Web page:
So when I had the opportunity to make a special, I asked him to direct it because he’s important to me as a person and a friend, but he’s also such a great filmmaker. I would specifically recommend World’s Greatest Dad to any readers of yours who might not have seen it. It’s such a beautiful movie. He’s extremely accomplished, so it was awesome to have him there. And then he of course came to our wedding, which was two days later.
Many comics will joke about how their partners, spouses or family members do or do not mind being a part of the act. But both you and Rhea are comedians…
Well I think it’s both, but we decided years ago that neither of us got to own anything. Like we can both talk about everything. What I mean is, there’s no calling who gets what topic because I think that would be exhausting. I don’t know that I’m the kind of comic who would… Not that other people are doing this like mad, but it certainly happens sometimes. I probably wouldn’t be the person that would throw my partner under the bus.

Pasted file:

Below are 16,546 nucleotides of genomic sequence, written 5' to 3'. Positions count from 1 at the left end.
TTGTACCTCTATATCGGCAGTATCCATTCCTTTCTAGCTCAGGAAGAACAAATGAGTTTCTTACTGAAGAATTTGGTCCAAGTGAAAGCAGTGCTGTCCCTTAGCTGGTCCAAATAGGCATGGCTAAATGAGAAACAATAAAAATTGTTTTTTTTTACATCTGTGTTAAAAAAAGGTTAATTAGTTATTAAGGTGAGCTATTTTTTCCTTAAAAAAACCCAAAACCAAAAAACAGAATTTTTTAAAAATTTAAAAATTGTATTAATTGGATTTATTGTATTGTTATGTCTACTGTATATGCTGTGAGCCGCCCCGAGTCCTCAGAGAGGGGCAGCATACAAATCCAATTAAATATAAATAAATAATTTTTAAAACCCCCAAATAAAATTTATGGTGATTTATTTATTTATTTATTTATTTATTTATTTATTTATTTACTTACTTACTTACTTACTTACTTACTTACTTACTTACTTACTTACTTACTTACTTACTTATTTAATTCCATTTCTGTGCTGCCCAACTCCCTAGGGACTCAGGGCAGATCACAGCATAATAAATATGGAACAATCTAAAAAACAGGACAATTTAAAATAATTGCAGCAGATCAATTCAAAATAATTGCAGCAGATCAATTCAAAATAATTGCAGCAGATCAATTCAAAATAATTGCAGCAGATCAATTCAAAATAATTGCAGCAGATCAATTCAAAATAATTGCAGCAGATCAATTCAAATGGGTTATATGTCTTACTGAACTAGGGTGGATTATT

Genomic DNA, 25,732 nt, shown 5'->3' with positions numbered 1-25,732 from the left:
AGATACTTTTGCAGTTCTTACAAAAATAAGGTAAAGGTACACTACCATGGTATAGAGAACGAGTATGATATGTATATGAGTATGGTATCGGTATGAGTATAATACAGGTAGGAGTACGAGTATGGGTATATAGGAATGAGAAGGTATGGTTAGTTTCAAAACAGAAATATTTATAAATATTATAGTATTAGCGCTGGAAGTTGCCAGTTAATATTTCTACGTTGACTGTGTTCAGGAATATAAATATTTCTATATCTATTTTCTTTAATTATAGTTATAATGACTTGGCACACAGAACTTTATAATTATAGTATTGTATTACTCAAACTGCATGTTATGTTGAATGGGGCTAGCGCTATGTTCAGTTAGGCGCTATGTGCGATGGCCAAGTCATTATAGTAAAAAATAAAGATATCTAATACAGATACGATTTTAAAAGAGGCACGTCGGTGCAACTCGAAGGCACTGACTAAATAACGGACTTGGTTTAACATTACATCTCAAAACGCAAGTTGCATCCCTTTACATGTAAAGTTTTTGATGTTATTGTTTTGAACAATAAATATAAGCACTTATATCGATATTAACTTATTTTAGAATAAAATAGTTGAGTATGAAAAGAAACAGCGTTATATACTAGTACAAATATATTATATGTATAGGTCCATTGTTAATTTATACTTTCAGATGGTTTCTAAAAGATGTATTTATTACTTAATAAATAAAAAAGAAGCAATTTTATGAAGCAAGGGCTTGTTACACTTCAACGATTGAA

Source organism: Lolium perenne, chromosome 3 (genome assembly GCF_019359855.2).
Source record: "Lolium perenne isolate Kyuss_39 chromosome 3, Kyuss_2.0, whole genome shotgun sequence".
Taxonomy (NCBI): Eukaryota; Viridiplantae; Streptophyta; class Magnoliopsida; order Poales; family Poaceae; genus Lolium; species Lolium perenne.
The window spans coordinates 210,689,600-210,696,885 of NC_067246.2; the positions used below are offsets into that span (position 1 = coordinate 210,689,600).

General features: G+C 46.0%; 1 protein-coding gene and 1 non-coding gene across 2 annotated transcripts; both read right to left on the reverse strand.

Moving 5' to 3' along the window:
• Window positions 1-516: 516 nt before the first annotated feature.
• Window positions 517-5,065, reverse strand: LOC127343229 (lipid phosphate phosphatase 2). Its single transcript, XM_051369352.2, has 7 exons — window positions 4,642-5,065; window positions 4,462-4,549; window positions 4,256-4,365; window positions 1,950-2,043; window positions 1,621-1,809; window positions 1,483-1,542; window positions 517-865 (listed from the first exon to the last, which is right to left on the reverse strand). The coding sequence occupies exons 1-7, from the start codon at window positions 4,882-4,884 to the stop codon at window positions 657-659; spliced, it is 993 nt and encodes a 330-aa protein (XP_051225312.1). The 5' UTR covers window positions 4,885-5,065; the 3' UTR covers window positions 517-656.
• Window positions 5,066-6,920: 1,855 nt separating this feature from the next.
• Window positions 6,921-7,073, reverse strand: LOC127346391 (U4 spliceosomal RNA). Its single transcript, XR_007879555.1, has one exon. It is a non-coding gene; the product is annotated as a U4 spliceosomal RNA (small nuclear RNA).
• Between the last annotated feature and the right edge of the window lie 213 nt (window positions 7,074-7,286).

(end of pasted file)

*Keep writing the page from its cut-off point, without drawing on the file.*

The cool thing is, Rhea actually gets to talk back. We have a show together at the Upright Citizens Brigade Theatre in Los Angeles. We tell a story from both sides, often. It’s like a of Rashomon sort of experience, and it’s also available on the podcast, Put Your Hands Together. It’s really fun to do that with her, but there’s also a little bit of separation in terms of what we will actually talk about onstage. Just because both of us want to respect each other’s privacy and the privacy of our relationship.
What about your sleepwalking story?